SUBJECTS AND METHODS. Line scan diffusion imaging without cardiac gating or head restraints was implemented on low- (0.5 T) and medium- (1.5 T) field-strength scanners with conventional hardware. Diffusion-weighted images were obtained in six healthy subjects and eight stroke patients. Unidirectional diffusion encoding was used for fast localization of stroke lesions. For further characterization, orthogonal diffusion encoding was applied, and the trace of the apparent diffusion coefficient was calculated. Single-shot diffusion-weighted echoplanar imaging served as the reference standard. For healthy subjects, imaging was repeated four times on each scanner. Mean and relative precision of the apparent diffusion coefficient trace values were calculated for each pixel. In stroke lesions and adjacent normal tissue, apparent diffusion coefficient trace values were determined.
RESULTS. In the 108 scans obtained, line scan diffusion imaging proved to be robust, virtually free of artifact (independent of slice location and orientation), reproducible, and rapid for localization of a stroke. Scan time for 14 slices at 7-mm thickness was 8 min at 0.5 T and 7 min at 1.5 T. Image qualities with line scan diffusion imaging and single-shot diffusion-weighted echoplanar imaging were comparable. At 1.5 T, precision was essentially the same for line scan diffusion imaging (4.3%) and echoplanar imaging (4.7%). With line scan diffusion imaging at 0.5 T and 1.5 T, normal paraventricular apparent diffusion coefficient trace values averaged 0.71 μm2/msec, and with echoplanar imaging these values averaged 0.69 μm2/msec. In acute lesions apparent diffusion coefficient trace values were low, and in chronic lesions these values were high.
CONCLUSION. Line scan diffusion imaging on low- and medium-field-strength MR scanners equipped with conventional hardware was reliable and practical for measuring brain apparent diffusion values, which can be applied to the early diagnosis, and hence timely management, of stroke.
Key Words: magnetic resonance imaging, stroke assessment
Subclinical Cerebral Complications After Coronary Artery Bypass Grafting: Prospective Analysis With Magnetic Resonance Imaging, Quantitative Electroencephalography, and Neuropsychological Assessment—Vanninen R (Dept of Clinical Radiology, Kuopio Univ Hospital, Puijonlaaksontie 2, SF-70210 Kuopio, Finland), Äikiä M, Könönen M, Partanen K, Tulla H, Hartikainen P, Partanen J, Manninen H, Enberg P, Hippeläinen M—Arch Neurol. 1998;55:618–627.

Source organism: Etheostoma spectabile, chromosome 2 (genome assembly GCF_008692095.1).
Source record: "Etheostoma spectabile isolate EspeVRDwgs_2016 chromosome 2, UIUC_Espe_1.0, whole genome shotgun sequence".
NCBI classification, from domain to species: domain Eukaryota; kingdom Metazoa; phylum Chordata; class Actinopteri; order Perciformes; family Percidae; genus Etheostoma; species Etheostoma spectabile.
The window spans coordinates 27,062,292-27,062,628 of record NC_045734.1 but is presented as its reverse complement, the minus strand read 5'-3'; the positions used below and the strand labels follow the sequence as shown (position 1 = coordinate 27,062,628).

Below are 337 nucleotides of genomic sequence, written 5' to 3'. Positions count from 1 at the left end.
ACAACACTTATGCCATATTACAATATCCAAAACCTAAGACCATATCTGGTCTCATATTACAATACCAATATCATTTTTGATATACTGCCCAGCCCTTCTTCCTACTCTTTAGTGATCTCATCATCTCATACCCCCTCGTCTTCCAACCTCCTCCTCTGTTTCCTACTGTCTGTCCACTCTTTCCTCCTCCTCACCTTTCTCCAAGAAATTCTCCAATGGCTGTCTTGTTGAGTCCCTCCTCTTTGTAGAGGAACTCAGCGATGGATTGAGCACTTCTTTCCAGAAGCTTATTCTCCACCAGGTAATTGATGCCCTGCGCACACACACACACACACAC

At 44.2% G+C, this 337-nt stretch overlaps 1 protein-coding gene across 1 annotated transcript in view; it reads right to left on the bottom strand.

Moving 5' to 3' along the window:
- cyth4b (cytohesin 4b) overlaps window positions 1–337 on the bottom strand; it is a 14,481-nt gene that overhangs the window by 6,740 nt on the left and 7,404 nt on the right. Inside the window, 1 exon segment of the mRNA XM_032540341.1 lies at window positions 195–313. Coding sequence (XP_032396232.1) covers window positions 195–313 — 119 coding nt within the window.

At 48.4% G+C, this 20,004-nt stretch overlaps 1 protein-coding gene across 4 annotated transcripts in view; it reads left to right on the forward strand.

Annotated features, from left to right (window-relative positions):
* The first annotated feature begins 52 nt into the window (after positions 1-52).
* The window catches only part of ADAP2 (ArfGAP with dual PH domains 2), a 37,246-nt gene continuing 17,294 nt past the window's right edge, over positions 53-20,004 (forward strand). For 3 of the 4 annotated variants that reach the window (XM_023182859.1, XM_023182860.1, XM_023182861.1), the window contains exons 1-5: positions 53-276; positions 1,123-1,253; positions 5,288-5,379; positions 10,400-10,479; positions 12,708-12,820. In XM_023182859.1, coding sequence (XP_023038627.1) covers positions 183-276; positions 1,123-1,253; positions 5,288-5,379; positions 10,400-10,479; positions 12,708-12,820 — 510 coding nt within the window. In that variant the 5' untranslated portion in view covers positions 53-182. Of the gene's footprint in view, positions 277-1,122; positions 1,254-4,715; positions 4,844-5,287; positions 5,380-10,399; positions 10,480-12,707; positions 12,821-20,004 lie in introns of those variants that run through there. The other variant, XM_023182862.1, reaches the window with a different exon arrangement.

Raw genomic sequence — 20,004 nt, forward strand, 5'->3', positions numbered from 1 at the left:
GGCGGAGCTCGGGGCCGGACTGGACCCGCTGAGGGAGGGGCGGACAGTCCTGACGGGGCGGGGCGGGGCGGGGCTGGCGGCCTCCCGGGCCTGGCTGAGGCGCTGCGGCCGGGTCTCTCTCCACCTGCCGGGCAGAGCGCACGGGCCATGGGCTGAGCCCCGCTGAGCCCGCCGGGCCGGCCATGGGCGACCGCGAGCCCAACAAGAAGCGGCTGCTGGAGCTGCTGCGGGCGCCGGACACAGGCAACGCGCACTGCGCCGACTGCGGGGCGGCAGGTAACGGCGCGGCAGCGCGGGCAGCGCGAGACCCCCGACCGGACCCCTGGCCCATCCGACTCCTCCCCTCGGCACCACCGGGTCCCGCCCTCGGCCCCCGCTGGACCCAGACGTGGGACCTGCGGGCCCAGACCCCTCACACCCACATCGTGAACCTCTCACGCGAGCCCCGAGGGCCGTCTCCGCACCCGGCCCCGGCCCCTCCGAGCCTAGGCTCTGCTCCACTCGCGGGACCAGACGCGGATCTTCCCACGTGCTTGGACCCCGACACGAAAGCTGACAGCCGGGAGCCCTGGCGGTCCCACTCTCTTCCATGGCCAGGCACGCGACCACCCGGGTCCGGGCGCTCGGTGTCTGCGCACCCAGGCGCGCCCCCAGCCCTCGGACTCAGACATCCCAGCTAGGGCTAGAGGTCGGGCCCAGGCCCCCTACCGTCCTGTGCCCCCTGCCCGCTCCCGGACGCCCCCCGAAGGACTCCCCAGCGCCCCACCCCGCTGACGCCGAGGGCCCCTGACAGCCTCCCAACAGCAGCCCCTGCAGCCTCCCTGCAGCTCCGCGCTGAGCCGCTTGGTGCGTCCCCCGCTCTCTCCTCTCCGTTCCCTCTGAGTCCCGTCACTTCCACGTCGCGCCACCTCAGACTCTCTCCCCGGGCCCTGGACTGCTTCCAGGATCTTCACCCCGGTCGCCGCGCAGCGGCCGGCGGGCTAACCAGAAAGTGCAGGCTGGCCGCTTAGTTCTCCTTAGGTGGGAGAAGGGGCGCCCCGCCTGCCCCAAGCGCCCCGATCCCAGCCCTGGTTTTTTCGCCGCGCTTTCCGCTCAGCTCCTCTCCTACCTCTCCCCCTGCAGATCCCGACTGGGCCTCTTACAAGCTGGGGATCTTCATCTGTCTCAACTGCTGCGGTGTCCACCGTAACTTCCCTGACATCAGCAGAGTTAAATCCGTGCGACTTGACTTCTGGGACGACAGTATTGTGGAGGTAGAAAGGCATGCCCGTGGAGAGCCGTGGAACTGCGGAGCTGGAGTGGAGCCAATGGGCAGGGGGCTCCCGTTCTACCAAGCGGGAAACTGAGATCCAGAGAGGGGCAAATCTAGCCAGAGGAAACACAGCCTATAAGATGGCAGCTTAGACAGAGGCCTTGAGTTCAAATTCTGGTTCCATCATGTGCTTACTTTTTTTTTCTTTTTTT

Objective: To analyze the frequency and severity of subclinical cerebral complications associated with coronary artery bypass grafting (CABG).
Design: A prospective controlled study using preoperative and postoperative magnetic resonance imaging (MRI) of the brain, quantitative electroencephalography (QEEG), and detailed neuropsychological and neurologic examinations as potentially sensitive indicators of subclinical cerebral injury associated with CABG.
Setting: Multimodality evaluation in a tertiary care unit (Kuopio University Hospital, Kuopio, Finland).
Patients: Thirty-eight patients undergoing elective CABG and 20 control patients undergoing other major vascular surgery, mostly operations on the abdominal aorta.
Main Outcome Measures: Coronary artery bypass grafting–associated cerebral complications assessed preoperatively and postoperatively by brain MRI, QEEG, detailed neurologic examination, and a neuropsychological test battery that evaluates cognitive functions in major areas known to be vulnerable to organic impairment (learning and memory, attention, flexible mental processing, and psychomotor speed).
Results: There were no major neurologic complications. A mild hemisyndrome developed in 1 patient who underwent CABG and in 1 control patient. Overall, there was no decline in mean cognitive performance 3 months after surgery. Electroencephalographic slowing of 0.5 Hz or more in at least 2 channels occurred in 11 patients who underwent CABG and in 1 control patient (P=.03). The postoperative brain MRI scan revealed new small ischemic lesions in 8 patients (21%) in the CABG group but in none of the control group (P=.03). These new cerebral MRI lesions did not explain deterioration in neuropsychological test performance or the QEEG slowing.